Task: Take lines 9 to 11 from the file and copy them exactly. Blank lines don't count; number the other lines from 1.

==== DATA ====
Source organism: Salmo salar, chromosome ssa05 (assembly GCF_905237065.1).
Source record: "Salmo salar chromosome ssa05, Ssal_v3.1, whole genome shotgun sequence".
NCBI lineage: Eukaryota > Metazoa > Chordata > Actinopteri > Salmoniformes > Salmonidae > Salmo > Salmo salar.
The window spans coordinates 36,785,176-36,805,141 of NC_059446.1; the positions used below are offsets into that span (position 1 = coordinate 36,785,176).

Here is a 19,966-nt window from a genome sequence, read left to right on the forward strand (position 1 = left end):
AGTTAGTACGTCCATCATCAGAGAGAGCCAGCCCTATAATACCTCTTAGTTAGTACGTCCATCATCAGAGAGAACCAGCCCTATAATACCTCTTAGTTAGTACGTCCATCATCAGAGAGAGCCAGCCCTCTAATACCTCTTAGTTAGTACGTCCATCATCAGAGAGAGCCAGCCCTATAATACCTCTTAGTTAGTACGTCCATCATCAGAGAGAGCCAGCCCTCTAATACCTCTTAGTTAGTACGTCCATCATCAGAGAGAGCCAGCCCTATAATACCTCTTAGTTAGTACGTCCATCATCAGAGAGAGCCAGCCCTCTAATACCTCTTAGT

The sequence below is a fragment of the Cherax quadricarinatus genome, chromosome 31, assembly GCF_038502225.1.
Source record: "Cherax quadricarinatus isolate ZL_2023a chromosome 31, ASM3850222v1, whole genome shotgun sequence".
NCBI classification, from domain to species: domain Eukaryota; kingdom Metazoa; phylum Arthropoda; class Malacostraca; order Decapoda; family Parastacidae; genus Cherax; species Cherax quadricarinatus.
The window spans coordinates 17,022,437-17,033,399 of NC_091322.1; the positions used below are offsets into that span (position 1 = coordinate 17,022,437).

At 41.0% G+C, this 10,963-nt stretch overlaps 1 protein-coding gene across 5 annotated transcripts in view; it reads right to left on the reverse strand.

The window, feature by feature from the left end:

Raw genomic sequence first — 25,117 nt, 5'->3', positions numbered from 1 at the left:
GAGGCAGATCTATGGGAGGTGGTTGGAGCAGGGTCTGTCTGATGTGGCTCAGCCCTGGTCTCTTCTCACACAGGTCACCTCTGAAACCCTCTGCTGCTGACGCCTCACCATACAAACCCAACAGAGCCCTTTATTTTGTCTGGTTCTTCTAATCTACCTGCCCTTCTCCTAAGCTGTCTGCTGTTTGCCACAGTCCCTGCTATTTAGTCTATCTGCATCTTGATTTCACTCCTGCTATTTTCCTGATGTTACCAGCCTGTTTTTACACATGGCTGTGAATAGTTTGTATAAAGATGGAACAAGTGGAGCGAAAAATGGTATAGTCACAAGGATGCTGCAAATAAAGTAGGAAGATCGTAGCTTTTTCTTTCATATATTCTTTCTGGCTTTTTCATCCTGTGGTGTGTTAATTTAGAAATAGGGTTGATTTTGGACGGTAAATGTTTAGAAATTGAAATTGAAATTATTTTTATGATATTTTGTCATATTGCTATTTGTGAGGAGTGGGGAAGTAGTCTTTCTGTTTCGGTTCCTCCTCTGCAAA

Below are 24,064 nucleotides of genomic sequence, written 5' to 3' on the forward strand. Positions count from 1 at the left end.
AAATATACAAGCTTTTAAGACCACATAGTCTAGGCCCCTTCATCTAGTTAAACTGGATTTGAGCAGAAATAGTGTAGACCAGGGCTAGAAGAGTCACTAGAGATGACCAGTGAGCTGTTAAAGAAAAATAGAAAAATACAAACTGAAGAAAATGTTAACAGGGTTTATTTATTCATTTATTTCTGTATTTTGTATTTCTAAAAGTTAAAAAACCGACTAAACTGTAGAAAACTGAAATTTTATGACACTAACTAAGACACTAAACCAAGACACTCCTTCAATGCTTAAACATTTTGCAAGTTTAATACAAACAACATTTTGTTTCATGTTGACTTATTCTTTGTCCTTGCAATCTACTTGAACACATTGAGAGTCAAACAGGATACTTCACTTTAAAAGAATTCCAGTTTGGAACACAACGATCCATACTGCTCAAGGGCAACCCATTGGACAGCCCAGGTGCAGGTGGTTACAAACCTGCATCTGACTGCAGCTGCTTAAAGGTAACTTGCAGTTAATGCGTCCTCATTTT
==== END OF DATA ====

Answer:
NCBI classification, from domain to species: domain Eukaryota; kingdom Metazoa; phylum Arthropoda; class Malacostraca; order Decapoda; family Parastacidae; genus Cherax; species Cherax quadricarinatus.
The window spans coordinates 17,022,437-17,033,399 of NC_091322.1; the positions used below are offsets into that span (position 1 = coordinate 17,022,437).

At 41.0% G+C, this 10,963-nt stretch overlaps 1 protein-coding gene across 5 annotated transcripts in view; it reads right to left on the reverse strand.